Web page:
But what is the state of that programming? Tired, misguided, pedantic. I realized sometime last year that ESPN has devolved into a constant barrage of the same exhausting arguments, typically delivered by the worst commentators on television. I’ve seen more than enough of Skip Bayless’s ridiculous, contrarian rants , thank you very much. Aside from Outside the Lines, there was no actual reporting being done, just rehashes of worn arguments, saccharine-laced human interest stories, or, worst of all, ESPN fluff pieces. Should I mention their live sports programming? Without hockey to draw me in or NHL2Night to cover the sport, it’s of limited interest to me. They have the worst baseball coverage team (Joe Morgan, ahem), Dick Vitale blaring over college basketball games, and far too much poker. Aside from the occasional college basketball or college football game, there isn’t much reason for me to watch the channel anymore. So I decided to make my New Year’s resolution to boycott the network.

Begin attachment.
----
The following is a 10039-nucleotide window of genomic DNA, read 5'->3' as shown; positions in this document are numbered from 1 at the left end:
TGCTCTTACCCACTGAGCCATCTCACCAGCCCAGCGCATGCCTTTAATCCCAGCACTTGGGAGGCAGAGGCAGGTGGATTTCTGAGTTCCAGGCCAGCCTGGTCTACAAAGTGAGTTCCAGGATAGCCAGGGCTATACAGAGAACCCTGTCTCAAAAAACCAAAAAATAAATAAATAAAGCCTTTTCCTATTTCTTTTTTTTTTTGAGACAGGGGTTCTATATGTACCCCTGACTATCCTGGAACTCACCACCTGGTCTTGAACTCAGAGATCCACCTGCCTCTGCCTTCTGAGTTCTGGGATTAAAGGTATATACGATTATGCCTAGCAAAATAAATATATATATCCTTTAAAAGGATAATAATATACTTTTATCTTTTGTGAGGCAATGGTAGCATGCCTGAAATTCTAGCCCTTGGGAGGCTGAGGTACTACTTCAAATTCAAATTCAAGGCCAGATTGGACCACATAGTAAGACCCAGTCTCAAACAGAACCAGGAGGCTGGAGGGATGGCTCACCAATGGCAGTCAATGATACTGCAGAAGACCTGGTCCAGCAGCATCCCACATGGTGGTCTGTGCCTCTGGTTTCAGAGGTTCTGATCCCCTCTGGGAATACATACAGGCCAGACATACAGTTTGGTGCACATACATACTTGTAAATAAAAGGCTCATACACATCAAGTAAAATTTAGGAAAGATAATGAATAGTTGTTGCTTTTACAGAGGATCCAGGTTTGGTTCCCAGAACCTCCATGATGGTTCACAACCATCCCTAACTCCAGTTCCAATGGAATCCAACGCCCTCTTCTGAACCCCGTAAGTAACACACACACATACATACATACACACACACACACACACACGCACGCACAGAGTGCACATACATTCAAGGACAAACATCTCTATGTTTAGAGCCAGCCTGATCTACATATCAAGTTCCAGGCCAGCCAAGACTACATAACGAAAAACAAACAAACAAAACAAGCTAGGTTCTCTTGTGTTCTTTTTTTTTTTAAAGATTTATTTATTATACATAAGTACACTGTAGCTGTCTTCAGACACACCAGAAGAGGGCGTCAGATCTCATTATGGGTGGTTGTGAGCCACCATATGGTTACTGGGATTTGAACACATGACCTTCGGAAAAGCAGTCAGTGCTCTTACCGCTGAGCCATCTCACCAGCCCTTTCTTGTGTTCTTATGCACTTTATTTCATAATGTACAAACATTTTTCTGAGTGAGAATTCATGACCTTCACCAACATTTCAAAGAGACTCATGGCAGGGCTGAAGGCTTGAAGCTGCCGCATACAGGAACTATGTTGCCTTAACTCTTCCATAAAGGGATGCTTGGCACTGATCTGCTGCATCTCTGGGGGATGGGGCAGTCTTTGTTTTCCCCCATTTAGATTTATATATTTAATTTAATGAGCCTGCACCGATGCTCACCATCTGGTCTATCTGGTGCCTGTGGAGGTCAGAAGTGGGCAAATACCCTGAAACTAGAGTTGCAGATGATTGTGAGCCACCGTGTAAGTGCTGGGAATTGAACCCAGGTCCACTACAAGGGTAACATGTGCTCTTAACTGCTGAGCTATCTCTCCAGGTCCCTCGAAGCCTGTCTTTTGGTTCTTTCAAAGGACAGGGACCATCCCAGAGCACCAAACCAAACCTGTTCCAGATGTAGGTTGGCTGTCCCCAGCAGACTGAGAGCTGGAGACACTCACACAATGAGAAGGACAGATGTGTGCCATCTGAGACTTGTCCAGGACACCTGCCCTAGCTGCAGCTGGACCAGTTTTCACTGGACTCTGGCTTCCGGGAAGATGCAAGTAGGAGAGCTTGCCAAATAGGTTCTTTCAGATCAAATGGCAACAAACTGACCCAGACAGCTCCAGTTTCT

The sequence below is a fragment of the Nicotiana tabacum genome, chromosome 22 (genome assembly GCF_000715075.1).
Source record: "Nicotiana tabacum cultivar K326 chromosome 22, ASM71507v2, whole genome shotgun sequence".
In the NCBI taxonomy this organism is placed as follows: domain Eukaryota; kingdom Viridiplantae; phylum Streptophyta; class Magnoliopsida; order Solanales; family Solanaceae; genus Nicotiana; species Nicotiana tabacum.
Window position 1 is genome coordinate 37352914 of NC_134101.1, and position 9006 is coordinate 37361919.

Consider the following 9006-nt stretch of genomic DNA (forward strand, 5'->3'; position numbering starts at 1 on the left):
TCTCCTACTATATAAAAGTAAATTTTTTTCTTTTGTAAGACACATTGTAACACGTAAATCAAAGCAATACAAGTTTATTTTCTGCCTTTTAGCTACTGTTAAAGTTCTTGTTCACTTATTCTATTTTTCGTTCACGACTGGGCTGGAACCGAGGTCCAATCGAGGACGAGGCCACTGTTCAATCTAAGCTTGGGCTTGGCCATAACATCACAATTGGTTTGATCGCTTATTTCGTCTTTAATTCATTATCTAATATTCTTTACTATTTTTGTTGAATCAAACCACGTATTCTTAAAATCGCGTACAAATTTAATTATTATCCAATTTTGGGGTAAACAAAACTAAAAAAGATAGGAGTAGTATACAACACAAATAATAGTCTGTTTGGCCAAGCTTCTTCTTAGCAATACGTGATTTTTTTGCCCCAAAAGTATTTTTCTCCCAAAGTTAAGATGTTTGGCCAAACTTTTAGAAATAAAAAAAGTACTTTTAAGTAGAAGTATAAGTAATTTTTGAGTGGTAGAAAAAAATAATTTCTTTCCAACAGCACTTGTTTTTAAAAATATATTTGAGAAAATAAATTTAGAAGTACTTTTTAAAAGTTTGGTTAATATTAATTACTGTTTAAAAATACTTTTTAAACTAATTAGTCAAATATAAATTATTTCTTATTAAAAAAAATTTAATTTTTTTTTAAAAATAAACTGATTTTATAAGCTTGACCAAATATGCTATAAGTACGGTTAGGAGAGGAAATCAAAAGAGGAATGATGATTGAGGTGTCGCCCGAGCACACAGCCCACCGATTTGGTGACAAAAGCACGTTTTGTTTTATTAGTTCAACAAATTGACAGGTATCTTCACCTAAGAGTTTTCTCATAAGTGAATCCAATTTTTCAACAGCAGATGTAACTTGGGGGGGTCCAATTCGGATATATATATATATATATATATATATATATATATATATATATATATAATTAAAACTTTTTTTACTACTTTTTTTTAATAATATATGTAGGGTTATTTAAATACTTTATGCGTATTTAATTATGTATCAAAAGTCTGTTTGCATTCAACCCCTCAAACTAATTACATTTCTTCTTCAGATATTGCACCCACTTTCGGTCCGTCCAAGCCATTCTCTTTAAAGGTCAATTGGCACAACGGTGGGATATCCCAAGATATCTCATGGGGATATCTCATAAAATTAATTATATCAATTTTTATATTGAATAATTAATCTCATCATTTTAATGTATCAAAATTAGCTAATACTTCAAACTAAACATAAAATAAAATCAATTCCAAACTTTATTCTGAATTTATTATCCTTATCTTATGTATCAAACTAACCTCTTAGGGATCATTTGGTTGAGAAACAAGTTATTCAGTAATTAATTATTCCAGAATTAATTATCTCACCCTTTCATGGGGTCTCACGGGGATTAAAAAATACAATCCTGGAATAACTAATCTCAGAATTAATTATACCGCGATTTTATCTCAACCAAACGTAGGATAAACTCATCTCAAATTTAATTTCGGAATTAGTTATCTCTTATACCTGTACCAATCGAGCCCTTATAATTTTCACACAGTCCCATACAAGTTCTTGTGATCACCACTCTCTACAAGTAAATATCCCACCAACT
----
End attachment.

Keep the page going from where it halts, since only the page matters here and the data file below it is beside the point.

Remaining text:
Amazingly enough the boycott has stuck. The only time I’ve considered cheating was when the Patriots lost the Super Bowl—perhaps the greatest blow to another hated institution, Boston sports talk radio—and when I skipped to the channel Emmitt Smith was about to open his mouth. The impulse was gone. My stamina has been helped by the fact that my two colleges of interest—University of Illinois and Boston College—were downright wretched at basketball this year. I’d like to think that they’ll improve enough next year to get me to break this resolution, but I can hardly express the same level of optimism about ESPN.